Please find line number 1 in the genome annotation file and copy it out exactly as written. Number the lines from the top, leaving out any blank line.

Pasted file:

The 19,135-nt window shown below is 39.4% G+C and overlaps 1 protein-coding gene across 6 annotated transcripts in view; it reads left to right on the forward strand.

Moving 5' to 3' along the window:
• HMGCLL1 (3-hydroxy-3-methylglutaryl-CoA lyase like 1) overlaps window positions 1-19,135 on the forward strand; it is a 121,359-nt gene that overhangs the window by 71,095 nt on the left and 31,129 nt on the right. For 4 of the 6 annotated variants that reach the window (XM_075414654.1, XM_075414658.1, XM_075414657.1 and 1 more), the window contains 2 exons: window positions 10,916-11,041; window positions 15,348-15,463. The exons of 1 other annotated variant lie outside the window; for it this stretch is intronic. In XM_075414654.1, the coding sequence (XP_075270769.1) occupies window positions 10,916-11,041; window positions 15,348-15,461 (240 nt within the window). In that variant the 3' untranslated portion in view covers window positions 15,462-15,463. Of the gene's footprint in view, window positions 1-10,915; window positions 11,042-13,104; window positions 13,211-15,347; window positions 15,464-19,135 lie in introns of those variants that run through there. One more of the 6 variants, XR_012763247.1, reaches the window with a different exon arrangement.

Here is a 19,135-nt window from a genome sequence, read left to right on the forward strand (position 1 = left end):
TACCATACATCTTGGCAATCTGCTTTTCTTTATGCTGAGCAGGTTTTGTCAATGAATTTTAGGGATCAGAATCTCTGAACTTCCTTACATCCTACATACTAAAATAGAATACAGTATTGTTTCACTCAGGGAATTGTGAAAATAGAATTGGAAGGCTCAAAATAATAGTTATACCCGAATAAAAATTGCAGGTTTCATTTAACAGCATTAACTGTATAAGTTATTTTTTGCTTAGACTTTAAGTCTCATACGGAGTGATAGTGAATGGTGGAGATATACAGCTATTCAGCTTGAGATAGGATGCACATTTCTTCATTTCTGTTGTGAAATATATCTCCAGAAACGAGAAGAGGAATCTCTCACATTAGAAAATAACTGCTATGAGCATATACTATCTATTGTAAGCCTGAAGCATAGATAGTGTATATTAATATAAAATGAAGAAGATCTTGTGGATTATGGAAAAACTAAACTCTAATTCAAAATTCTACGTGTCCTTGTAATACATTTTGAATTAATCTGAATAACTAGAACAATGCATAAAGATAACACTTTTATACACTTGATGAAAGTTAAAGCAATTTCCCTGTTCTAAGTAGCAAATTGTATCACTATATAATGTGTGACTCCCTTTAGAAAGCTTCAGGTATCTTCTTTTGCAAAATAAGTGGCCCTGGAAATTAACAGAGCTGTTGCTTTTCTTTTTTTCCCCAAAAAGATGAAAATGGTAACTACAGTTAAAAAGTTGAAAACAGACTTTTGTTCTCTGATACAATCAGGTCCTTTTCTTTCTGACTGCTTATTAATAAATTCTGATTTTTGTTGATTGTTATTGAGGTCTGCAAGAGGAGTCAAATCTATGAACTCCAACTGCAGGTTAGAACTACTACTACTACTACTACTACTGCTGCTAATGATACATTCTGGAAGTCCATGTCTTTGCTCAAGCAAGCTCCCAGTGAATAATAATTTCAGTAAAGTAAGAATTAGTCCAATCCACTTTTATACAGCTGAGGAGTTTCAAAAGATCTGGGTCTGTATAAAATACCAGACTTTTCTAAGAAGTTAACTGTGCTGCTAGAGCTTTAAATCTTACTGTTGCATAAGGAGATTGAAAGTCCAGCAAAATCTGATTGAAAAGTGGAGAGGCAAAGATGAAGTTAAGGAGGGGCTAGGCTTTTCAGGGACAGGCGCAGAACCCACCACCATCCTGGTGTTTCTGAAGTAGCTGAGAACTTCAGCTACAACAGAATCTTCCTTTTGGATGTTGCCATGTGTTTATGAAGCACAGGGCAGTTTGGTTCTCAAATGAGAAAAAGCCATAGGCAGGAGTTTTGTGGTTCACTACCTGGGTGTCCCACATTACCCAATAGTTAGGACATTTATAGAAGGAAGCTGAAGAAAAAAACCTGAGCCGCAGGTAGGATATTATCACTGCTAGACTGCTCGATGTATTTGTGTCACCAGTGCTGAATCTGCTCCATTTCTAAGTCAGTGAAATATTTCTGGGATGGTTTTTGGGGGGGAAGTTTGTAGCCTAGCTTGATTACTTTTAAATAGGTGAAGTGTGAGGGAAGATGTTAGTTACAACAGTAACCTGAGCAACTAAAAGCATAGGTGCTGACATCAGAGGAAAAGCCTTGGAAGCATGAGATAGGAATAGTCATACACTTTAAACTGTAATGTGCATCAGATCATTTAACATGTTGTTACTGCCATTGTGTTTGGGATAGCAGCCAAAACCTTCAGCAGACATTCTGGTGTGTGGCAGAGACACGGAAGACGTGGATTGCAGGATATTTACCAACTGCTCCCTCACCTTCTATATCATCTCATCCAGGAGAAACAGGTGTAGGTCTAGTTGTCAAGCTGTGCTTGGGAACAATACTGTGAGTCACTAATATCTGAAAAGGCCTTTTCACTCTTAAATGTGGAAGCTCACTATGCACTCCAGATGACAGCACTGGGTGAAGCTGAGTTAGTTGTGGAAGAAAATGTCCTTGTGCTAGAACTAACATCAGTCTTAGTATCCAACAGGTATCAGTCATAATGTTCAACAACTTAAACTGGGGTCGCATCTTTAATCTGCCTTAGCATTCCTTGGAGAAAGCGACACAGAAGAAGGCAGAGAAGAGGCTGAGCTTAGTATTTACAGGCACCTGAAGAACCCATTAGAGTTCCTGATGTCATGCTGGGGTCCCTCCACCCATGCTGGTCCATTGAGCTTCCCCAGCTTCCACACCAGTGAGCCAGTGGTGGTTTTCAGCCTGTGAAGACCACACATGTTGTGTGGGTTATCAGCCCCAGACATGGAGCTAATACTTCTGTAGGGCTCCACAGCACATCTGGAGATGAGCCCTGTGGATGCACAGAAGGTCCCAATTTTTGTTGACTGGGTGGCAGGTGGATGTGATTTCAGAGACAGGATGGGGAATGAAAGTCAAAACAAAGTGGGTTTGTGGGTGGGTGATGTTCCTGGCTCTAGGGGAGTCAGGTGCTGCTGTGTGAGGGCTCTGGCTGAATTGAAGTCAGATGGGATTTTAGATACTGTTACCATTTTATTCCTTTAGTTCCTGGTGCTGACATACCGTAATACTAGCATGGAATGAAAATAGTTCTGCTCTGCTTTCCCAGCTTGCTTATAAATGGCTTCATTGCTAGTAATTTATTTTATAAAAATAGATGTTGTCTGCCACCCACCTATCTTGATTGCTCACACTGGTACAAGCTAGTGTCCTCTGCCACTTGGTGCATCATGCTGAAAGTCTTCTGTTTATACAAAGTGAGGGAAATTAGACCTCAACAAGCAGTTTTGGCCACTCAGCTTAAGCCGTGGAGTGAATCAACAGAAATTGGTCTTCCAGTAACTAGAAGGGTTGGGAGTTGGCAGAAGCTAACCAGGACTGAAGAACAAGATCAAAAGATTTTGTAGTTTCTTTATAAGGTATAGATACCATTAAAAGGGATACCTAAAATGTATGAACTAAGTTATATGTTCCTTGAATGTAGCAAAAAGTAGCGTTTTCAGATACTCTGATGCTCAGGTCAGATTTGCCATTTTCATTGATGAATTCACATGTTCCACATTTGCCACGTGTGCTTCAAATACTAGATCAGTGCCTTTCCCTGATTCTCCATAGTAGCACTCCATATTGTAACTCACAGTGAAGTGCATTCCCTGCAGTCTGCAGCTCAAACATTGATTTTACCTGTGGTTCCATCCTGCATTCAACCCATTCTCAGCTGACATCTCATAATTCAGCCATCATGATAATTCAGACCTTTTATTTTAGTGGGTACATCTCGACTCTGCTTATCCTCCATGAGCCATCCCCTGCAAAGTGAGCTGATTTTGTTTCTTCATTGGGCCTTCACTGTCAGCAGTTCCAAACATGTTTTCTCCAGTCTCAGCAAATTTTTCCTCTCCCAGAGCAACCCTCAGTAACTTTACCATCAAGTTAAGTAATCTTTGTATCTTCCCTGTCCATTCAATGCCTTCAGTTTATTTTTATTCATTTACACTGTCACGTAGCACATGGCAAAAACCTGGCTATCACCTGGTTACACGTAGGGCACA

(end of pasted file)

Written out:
The 19,135-nt window shown below is 39.4% G+C and overlaps 1 protein-coding gene across 6 annotated transcripts in view; it reads left to right on the forward strand.